Today marks the beginning of what could prove to be the Libertarian Party’s most significant nominating convention ever. By Sunday, people attending the LP’s Orlando, Florida gathering will have picked a presidential and vice presidential nominee in a year when many people sound willing to defect from the Democratic and Republican parties. Don’t assume any of this will go smoothly, though.
Libertarians are a picky bunch, and despite the prospect of two former Republican governors, Gary Johnson and William Weld, being nominated, the convention delegates could surprise us all by deciding those two aren’t ideological enough. Maybe we’ll end up with Austin Petersen as the presidential nominee. Or maybe we’ll end up with Weld being rejected and thus have a Johnson/Petersen ticket. Crazier things have happened when Libertarians assemble. (Petersen has been more or less endorsed by Glenn Beck and Mary Matalin, and he succeeded in getting Johnson to admit he holds at least one un-libertarian belief, namely that public accommodation regulations should prevent bakers from denying service to some customers.)
The world outside the convention is rather unpredictable this year, too, though. A good indicator of that is the fact that at The Washington Post, pugnacious conservative columnist Jennifer Rubin is starting to say nice things about Weld (just as I’d hoped ousted Republican establishment types would) at the same time that a research fellow from the libertarian Cato Institute is telling anti-Trump conservatives driven from the Republican Party to stay away and not mess up our nice movement by leaping aboard hastily. I say, welcome everyone but then urge them to adopt strict libertarian principles. “Welcome and educate” is a better formula for success than “alienate yet compromise,” the latter often the preferred lose-lose strategy among establishment libertarians.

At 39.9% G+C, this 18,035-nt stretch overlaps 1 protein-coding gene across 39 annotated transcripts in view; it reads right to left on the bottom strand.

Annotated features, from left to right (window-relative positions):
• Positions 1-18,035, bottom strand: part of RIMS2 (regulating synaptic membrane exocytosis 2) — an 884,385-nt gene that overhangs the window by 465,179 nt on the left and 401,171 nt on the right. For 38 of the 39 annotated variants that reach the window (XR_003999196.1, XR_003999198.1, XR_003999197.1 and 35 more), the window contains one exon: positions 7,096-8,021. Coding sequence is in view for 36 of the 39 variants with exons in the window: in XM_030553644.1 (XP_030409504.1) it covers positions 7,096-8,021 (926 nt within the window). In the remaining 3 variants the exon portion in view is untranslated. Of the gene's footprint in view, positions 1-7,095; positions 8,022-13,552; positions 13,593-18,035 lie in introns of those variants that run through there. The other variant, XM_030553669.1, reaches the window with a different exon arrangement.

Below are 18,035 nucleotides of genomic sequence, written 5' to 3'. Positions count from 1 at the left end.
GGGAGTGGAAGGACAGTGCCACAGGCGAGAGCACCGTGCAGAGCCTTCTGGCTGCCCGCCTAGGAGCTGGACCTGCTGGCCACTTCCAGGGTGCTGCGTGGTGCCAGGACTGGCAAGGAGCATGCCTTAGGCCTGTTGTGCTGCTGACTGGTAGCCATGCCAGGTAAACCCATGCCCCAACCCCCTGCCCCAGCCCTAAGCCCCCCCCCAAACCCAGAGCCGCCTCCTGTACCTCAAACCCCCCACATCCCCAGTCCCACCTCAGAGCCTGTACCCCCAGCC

Tensions between the establishment and the rebels within libertarianism don’t look so strange lately, though, given that both the Democrats and the Republicans face similar internal struggles. And, tempting though it is to treat the two major parties as symmetrical with each other, notice that the rebellion (in the form of Trump) is defeating the establishment within the Republican Party, while the rebellion (in the form of Sanders) is being narrowly but decisively beaten by the Clinton establishment within the Democratic Party.
That means that if disgruntled major-party voters flee to the Libertarians this year, newcomers to the LP may be an odd mix of Democrat rebels and Republican ex-establishment figures—Bernie bros and Romney voters, so to speak (and a few Clintonite feminists will have a field day with that characterization).
Since there are strategic advantages to remaining a big party in a majoritarian political system, maybe the Democrats and Republicans should work out a truce whereby both parties fragment but only if the other party agrees to do so simultaneously. That is, agree that the GOP will formally split into a conservative party and a populist party if and only if the Democrats simultaneously split into a left-liberal and a socialist party. Then the U.S. would suddenly look like a European country, with the Greens, Libertarians, Conservatives, Populists, Socialists, and Left-Liberals all trying to decide whether and when to form coalitions. It could be fun.
In the meantime, a larger-than-usual portion of the world waits to see how strange or palatable an offer the Libertarian Party will make to a politically desperate U.S. populace this weekend. Or at least, this may be a rare year in which the LP at least crosses people’s minds for a moment while they’re at the beach. It’s a start.
—Todd Seavey is the author of Libertarianism for Beginners.